|US7196752 *||Dec 27, 2001||Mar 27, 2007||L.G.Philips Lcd Co., Ltd.||Cholesteric liquid crystal color filter with protrusions and associated methods of manufacture|
|US7232594 *||Jun 10, 2004||Jun 19, 2007||Gosudarstvenny Nauchny Tsentr Rossiiskoi Federatsii “Niopik” (GNTS RF “Niopik”)||Polarizer and liquid crystal display element|
|US8356895||Jan 16, 2009||Jan 22, 2013||Zeal Optics, Inc.||All weather sport goggle|
|US8553197 *||Dec 7, 2010||Oct 8, 2013||Universite Laval||Method and apparatus for spatially modulated electric field generation and electro-optical tuning using liquid crystals|
|US20020167278 *||Dec 27, 2001||Nov 14, 2002||Sunghoe Yoon||Reflective cholesteric liquid crystal display device and manufacturing method for the same|
|US20030067571 *||Jul 9, 2002||Apr 10, 2003||International Business Machines Corporation||Reflective cholesteric display with reduced viewing-angle color dependence|
|US20040212895 *||Apr 23, 2003||Oct 28, 2004||Pate Michael A.||Projector with spectral filter|
|US20040265510 *||Jun 10, 2004||Dec 30, 2004||Gosudarstvenny Nauchny Tsentr Rossiiskoi Federatsii "Niopik" (Gnts Rf "Niopik")||Polarizer and liquid crystal display element|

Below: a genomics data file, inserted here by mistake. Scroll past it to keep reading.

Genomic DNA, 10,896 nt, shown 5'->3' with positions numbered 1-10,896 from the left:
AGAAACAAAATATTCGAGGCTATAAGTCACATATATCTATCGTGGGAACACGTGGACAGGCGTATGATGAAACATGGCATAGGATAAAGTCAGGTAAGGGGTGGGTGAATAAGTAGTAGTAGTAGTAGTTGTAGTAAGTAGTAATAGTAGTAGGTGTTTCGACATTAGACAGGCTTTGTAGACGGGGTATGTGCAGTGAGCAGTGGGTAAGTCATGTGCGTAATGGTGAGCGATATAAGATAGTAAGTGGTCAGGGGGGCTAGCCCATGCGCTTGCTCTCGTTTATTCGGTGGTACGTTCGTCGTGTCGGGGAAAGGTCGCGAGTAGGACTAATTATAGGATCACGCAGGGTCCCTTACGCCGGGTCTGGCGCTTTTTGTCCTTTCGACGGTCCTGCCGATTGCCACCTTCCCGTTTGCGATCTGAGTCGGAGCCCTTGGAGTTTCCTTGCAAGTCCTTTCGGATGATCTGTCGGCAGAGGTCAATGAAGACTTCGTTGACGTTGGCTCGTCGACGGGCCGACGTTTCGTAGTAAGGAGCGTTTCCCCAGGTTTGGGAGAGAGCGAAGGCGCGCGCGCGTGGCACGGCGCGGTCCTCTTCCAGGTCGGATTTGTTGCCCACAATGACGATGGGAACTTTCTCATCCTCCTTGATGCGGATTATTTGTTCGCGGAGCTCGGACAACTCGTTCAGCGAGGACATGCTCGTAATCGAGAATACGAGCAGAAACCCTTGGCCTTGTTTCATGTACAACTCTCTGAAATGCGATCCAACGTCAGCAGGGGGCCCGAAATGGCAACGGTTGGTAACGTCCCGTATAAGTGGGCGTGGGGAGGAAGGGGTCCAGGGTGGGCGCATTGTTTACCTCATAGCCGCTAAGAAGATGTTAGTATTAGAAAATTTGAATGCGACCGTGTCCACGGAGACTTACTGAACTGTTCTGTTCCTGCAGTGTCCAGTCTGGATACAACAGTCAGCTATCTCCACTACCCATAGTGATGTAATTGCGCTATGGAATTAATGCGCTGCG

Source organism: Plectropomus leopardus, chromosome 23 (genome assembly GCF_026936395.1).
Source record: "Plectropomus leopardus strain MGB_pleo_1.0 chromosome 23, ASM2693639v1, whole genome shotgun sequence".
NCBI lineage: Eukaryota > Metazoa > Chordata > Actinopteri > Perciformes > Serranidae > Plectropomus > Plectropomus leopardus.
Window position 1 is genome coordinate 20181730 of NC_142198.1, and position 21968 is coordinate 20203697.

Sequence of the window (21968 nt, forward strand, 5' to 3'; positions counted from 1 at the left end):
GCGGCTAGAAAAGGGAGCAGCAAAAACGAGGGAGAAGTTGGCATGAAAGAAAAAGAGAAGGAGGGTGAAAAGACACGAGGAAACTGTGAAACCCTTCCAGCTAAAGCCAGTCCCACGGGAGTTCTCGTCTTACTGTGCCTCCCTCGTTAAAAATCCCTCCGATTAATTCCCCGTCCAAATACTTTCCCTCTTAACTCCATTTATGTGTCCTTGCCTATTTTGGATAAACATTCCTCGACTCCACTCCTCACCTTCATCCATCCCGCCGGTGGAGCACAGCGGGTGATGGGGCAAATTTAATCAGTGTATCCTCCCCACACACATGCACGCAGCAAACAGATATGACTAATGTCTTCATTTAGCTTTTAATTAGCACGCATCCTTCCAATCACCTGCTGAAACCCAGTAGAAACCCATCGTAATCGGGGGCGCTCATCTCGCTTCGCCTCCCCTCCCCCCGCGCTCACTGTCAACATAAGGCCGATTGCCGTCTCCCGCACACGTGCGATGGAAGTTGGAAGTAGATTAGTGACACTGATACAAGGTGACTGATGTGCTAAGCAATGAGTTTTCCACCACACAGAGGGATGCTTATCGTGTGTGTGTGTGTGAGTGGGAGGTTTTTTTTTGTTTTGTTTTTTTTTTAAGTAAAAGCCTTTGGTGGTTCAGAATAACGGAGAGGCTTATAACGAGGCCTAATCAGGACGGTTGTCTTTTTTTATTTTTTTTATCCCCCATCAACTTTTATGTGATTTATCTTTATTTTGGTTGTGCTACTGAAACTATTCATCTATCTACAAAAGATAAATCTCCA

|US20050263741 *||Mar 19, 2004||Dec 1, 2005||Chen Shaw H||Glassy chiral-nematic liquid crystals and optical devices containing same|
|US20100283956 *||Jan 16, 2009||Nov 11, 2010||Eleanor Wink Jackson||All weather sport goggle|
|US20110109823 *||Dec 7, 2010||May 12, 2011||Universite Laval||Method and apparatus for spatially modulated electric field generation and electro-optical tuning using liquid crystals|
|WO2000026699A1 *||Nov 4, 1999||May 11, 2000||Psc Inc.||Polarization dependant multi-focal optical system|
|U.S. Classification||349/5, 348/E09.027, 349/8, 349/176, 349/160, 349/200|